Pregnancy and Coronavirus

According to the WHO, "pregnant women or recently pregnant women who are older, overweight, and have pre-existing medical conditions such as hypertension and diabetes seem to have an increased risk of developing severe COVID-19. When pregnant women develop severe disease, they also seem to more often require care in intensive care units than non-pregnant women of reproductive age. Due to changes in their bodies and immune systems, we know that pregnant women can be badly affected by some respiratory infections. It is therefore important that they take precautions to protect themselves against COVID-19, and report possible symptoms (including fever, cough or difficulty in breathing) to their healthcare provider."
So far, according to the WHO, there is insufficient data to rule out with any certainty the possibility of transmission to the foetus in the womb. However, to date, NO virus has been found in the breast milk, umbilical cord blood or amniotic fluid of infected mothers.
The WHO and CDC recommend pregnant women follow the general precautionary measures:
  • Wash your hands regularly with an alcohol-based hand sanitiser or soap and water for at least 30 seconds.
  • Keep a safe distance from others and avoid crowded spaces and public transport.
  • Touch your face as little as possible - particularly your eyes, nose and mouth.
  • When coughing or sneezing, cover your nose and mouth with the crook of your arm or use a paper tissue. Dispose of the used tissue immediately.
  • Clean and disinfect surfaces that are touched regularly on a daily basis.
  • Wear a mask when in the presence of other people, such as shopping at the supermarket.
If you have a fever, cough, and/or difficulty breathing, call the coronavirus hotline and follow the instructions you are given before contacting your GP.
Always call your own midwife, the hospital directly or the emergency services and seek their advice on what to do. If the gynaecologist is available, you can also telephone them.
If you have not been given any alternative instructions, you should also call your own midwife, the hospital directly or the emergency services.
If you feel your child moving regularly, and if you do not develop any heavy bleeding, if your waters have not broken and you feel safer at home, you can stay at home for a while longer before making your way to hospital.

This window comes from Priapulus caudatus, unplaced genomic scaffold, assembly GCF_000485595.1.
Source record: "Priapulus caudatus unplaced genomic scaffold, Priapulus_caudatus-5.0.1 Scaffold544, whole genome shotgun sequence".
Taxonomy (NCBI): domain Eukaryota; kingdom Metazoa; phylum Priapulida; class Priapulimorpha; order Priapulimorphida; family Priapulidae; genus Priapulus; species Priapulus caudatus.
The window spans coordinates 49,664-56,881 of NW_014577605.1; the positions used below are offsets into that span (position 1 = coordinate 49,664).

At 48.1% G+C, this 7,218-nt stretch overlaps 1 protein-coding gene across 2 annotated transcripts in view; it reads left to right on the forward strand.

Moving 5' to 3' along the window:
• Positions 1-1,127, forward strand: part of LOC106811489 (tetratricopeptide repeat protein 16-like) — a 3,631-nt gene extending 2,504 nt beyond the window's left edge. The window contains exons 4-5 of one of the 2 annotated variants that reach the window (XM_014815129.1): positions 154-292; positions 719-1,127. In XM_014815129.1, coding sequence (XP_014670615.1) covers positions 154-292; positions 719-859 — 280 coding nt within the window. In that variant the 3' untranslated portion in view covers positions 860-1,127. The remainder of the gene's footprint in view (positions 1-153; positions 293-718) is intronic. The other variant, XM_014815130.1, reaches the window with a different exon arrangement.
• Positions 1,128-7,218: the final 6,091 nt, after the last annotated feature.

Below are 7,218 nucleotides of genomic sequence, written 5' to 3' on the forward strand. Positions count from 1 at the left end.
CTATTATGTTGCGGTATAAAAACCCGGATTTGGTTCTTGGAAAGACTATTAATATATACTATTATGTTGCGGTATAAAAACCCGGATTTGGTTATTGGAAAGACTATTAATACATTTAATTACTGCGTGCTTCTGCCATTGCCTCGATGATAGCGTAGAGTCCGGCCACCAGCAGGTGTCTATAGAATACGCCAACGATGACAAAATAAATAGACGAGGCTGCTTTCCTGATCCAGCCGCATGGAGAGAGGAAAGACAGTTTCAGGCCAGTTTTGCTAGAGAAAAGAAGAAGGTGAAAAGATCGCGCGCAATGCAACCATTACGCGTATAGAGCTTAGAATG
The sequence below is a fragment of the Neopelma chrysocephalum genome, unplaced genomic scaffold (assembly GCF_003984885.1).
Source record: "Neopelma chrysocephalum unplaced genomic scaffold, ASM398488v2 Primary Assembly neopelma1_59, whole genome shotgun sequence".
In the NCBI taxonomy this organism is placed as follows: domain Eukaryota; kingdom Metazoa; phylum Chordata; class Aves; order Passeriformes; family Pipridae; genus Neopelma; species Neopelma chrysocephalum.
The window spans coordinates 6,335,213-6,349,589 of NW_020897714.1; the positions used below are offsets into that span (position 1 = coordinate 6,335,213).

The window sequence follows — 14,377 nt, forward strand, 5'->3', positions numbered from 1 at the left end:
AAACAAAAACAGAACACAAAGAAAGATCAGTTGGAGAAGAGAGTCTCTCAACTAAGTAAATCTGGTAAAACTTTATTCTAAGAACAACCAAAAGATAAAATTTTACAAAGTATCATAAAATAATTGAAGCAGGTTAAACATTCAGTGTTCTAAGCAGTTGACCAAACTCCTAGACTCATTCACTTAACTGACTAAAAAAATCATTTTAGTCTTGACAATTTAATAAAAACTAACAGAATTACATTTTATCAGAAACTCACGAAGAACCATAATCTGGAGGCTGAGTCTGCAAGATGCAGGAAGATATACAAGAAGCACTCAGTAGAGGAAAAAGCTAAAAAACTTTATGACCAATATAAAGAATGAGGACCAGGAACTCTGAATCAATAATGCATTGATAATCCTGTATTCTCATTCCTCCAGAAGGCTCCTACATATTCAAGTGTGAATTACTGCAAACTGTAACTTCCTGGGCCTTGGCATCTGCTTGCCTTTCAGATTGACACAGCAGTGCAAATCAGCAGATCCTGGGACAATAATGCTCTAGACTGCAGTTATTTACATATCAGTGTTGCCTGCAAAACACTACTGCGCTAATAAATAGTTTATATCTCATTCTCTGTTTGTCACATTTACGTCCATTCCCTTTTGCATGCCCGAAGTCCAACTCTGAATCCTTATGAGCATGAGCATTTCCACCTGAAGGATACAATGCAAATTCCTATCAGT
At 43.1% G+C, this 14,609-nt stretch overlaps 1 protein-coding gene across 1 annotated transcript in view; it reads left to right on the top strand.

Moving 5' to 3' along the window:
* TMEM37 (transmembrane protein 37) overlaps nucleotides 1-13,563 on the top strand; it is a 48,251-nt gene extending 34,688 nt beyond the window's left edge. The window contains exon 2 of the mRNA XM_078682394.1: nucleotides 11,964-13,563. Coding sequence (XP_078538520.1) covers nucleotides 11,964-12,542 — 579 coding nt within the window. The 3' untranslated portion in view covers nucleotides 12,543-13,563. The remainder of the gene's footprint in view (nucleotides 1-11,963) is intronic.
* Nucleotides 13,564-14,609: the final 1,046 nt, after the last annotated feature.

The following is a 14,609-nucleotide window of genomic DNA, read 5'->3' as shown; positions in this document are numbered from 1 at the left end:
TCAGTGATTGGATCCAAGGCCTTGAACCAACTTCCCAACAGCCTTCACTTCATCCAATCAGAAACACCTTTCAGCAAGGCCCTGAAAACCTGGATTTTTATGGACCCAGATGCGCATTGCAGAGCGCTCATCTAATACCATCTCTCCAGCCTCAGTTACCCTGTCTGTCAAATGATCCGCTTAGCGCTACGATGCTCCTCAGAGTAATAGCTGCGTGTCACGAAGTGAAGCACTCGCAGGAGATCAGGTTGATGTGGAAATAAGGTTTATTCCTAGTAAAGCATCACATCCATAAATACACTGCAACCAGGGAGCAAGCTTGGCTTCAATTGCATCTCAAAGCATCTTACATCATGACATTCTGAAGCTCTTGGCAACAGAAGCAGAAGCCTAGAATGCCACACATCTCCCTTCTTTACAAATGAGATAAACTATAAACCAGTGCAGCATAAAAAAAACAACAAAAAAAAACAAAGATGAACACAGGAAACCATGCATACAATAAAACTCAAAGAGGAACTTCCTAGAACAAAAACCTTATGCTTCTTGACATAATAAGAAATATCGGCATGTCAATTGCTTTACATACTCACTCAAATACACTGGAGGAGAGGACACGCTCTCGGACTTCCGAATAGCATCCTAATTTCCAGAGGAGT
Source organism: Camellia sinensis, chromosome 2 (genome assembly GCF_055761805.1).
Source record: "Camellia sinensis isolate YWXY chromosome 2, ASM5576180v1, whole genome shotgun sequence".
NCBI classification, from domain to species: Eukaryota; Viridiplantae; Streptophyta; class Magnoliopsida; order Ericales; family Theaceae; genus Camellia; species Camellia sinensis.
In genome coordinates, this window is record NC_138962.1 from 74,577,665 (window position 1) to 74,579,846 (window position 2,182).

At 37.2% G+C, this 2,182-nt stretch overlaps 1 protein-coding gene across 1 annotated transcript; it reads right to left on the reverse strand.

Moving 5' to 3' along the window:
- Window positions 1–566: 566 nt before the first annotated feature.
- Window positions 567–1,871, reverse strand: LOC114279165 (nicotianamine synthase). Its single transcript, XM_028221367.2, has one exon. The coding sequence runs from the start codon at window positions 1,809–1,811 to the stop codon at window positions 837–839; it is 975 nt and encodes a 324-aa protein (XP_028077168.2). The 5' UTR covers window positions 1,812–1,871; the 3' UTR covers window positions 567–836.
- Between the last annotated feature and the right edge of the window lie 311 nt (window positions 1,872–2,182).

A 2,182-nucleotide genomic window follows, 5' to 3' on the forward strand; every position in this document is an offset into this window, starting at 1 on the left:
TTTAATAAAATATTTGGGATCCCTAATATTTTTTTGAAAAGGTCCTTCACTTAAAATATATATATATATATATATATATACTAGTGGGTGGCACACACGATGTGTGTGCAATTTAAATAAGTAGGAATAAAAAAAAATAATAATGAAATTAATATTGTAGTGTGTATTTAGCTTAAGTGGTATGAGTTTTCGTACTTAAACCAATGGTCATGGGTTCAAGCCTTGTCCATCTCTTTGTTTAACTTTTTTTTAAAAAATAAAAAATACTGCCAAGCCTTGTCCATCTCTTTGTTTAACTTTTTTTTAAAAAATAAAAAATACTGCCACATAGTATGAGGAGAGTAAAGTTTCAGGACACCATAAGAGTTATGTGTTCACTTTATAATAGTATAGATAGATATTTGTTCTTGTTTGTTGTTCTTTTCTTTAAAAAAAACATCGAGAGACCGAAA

Several types of vaccines from different manufacturers are currently (as of January 2021) in development against the COVID-19 virus. A few of these vaccines are already licensed and in use. The specific vaccines actually in use depend on where you live. How individuals are assigned to risk groups and who is prioritised for vaccination varies from country to country.
How do I decide whether to get vaccinated?
Some background information on vaccination in general is required, in order to assess what is best for you personally. Decide together with your doctor whether the benefits outweigh any possible risks in your situation.
The WHO believes pregnant women are at higher risk of a severe case of COVID-19. Based on the studies that have been conducted to date, it is unfortunately not yet possible to say for certain how safe the vaccination is during pregnancy and breast-feeding.
The vaccines have not yet been tested in pregnancy, so until more information is available, those who are pregnant should not routinely have this vaccine. Non-clinical evidence is required before any clinical studies in pregnancy can start, and before that, it is usual to not recommend routine vaccination during pregnancy.

Breastfeeding and Coronavirus

If your state of health permits (such as you only have mild symptoms) and if your doctor does not advise against it, according to the WHO, you can continue to breastfeed even if you have COVID-19. Take care to wash your hands thoroughly before and after breastfeeding and cover your mouth and nose with a mask whilst you are breastfeeding.